By David Ashenfelter, Detroit Free Press Knight-Ridder/Tribune Business News

DETROIT--Sept. 1--In the late 1980s, high-tech pranksters got their kicks by
breaking into unprotected computer systems.  Then, they infected computers with
harmful binary viruses. Today, hackers are wreaking havoc on computerized
telephone systems. "It's a big problem and getting worse," said John Haugh, a
Portland, Ore., a telecommunications expert who estimated that hackers are
responsible for about $4 billion a year in toll fraud.  "Once they get inside
the system and get a dial tone, they can make phone calls all over the world,"
Haugh added. "By the time the customer gets his phone bill, the criminals are
long gone."

The Detroit Newspaper Agency (DNA), publisher of the Detroit News and Detroit
Free Press, recently became a victim of one variation of the telescam.  Three
months ago, DNA employees started finding strange messages in the company's
computerized voice mail system. The messages were intended for someone else and
were left by callers who identified themselves as "Black Lightning," "Phantom,"
or "Plastic Man."  What initially appeared to be a glitch in the voice mail
system turned out to be the work of a hacker who broke into the message system
through a dial-in maintenance line, said DNA telecommunications manager Ricardo
Vasquez.  Once inside, the hacker cracked the system administrator's pass code
and set up scores of voice mailboxes for friends and associates who dialed in
on the DNA's toll-free number.

Later, officials at Shell Oil Co. in Houston and Shearson Lehman Bros. in St.
Louis notified Vasquez that their voice mail systems had been penetrated by
hackers who left messages urging their friends to call a mailbox at the DNA.
"We were lucky," Vasquez said. "Our losses amounted to only a few hundred
dollars for calls on our toll-free phone line."  He said the company's losses
would have been far worse had the system been equipped to allow the intruders
to make worldwide long-distance calls on DNA phone lines.  Vasquez said the DNA
does not plan to request a criminal investigation because losses were small.

Officials at Shell Oil and Shearson Lehman declined to comment.  Michigan Bell
security employees referred inquiries to the public relations staff, which, in
turn, referred inquiries to the Tigon Corp., an Ameritech subsidiary in Dallas
which sells and leases voice mail systems.  "It is a growing problem and people
need to be aware of it," said Tigon spokesperson Jill Boeschenstein. "In most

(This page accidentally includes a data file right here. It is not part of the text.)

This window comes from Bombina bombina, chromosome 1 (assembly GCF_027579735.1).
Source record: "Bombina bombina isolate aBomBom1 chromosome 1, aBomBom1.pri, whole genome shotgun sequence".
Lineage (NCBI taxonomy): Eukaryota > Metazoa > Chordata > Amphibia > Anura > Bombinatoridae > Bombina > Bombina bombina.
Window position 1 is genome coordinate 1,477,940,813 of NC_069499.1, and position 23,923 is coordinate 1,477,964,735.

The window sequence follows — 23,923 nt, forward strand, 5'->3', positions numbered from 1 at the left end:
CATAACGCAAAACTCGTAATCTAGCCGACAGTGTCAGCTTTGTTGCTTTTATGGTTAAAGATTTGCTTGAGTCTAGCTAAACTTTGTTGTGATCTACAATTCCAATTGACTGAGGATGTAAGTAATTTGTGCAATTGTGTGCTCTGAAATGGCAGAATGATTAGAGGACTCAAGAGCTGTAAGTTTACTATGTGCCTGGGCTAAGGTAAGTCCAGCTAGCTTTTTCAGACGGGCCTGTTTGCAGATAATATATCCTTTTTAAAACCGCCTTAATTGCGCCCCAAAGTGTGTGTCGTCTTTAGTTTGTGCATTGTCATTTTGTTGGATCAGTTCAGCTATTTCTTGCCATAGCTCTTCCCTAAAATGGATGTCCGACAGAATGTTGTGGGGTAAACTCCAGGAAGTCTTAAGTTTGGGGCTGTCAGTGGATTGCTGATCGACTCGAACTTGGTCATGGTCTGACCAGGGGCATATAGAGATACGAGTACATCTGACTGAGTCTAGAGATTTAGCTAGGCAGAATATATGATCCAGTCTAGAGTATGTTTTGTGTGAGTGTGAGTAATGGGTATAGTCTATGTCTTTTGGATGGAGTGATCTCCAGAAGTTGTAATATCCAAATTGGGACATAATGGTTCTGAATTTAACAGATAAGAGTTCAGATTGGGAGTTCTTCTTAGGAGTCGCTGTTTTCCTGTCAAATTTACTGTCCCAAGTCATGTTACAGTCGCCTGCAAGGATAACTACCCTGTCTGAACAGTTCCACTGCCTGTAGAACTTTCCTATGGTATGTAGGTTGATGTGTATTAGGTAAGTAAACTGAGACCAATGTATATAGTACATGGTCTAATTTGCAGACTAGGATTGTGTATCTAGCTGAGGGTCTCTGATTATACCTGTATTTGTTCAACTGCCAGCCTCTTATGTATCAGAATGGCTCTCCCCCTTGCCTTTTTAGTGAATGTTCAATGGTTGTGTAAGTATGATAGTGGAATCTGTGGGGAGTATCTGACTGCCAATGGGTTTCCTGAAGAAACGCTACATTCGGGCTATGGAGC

cases, hackers try to get in to have some fun and fool around with the message
system.  "The real expense comes when they're able to make outgoing calls that
the company ends up paying for. That can be a considerable sum before company
realizes what is going on."  Boeschenstein said companies that buy or lease
voice mail systems are responsible for unauthorized usage. She said companies
can protect their phone systems relatively easily by using longer pass codes
and disconnecting maintenance phone lines which enable system administrators to
operate the system from a remote location. Boeschenstein also said companies
should do a more thorough job of monitoring their systems.

Telecommunications expert Haugh, whose company interviewed more than 400
toll-fraud victims or near victims, said the most sinister telephone hackers
break into a phone system and set up hidden mailboxes, then sell them to drug,
prostitution and child pornography rings that want to make free calls that are
hard to trace.

Hackers also market mailboxes to nationwide rings which sell long-distance
phone calls for $10-$30 apiece from pay phones on the streets of large U.S.
cities. Haugh said many of the customers are immigrants who want to call
relatives in their homelands.

A favorite time for hackers to sell phone service is on weekends when companies
aren't using or monitoring their phone systems, some of which are capable of
handling hundreds of long-distance calls simultaneously.  Haugh said one
nationally-known manufacturer which he declined to identify belatedly
discovered that it was on the hook for $1.4 million worth of long distance
calls made on its phone lines in just one weekend.  And after companies are
victimized, they rarely are willing to discuss it publicly.  "They're afraid of
bad publicity or liability and in almost all cases their fears are unfounded,"
Haugh said. "It's a very foolish attitude. Until the problem becomes better
understood, other companies aren't going to do enough to protect their systems
from abuse."

15th National Computer Security Conference, PROGRAM

Jack Holleran <Holleran@DOCKMASTER.NCSC.MIL>
Fri, 4 Sep 92 16:40 EDT
Registration Information:  Tammie Grice (301) 975-2775

Tuesday October 13
10:00a.m., Hall E, OPENING PLENARY
     Welcome:  Mayor Kurt L. Schmoke, Baltimore City (invited)
                           James H. Burrows and Patrick R. Gallagher, Jr.
     Keynote Speaker:  Roland Huber, Commission of the European Communities
     Systems Security Award Ceremony
     Best Paper Awards

Wednesday October 14
Speaker:  Dr. Peter G. Neumann, SRI International
          Computer Security and Human Insecurity

Thursday October 15
Conference Awards Reception (6:00p.m.)

Friday October 16,
11:00a.m., Room  307 - 308 - 309 CLOSING PLENARY
  E. Troy, Chair, NIST
Panel Discussion
International Standards:
A Path to International Harmonization
Panelists: D. Herson,United Kingdom ; S. Knapskog, ISO/SC27/WG3; U. Van Essen,
  Germany; R. Verrett, Canada

Technical Program
Hall E
Panel - Criteria I:  Perspectives and Progress on International Criteria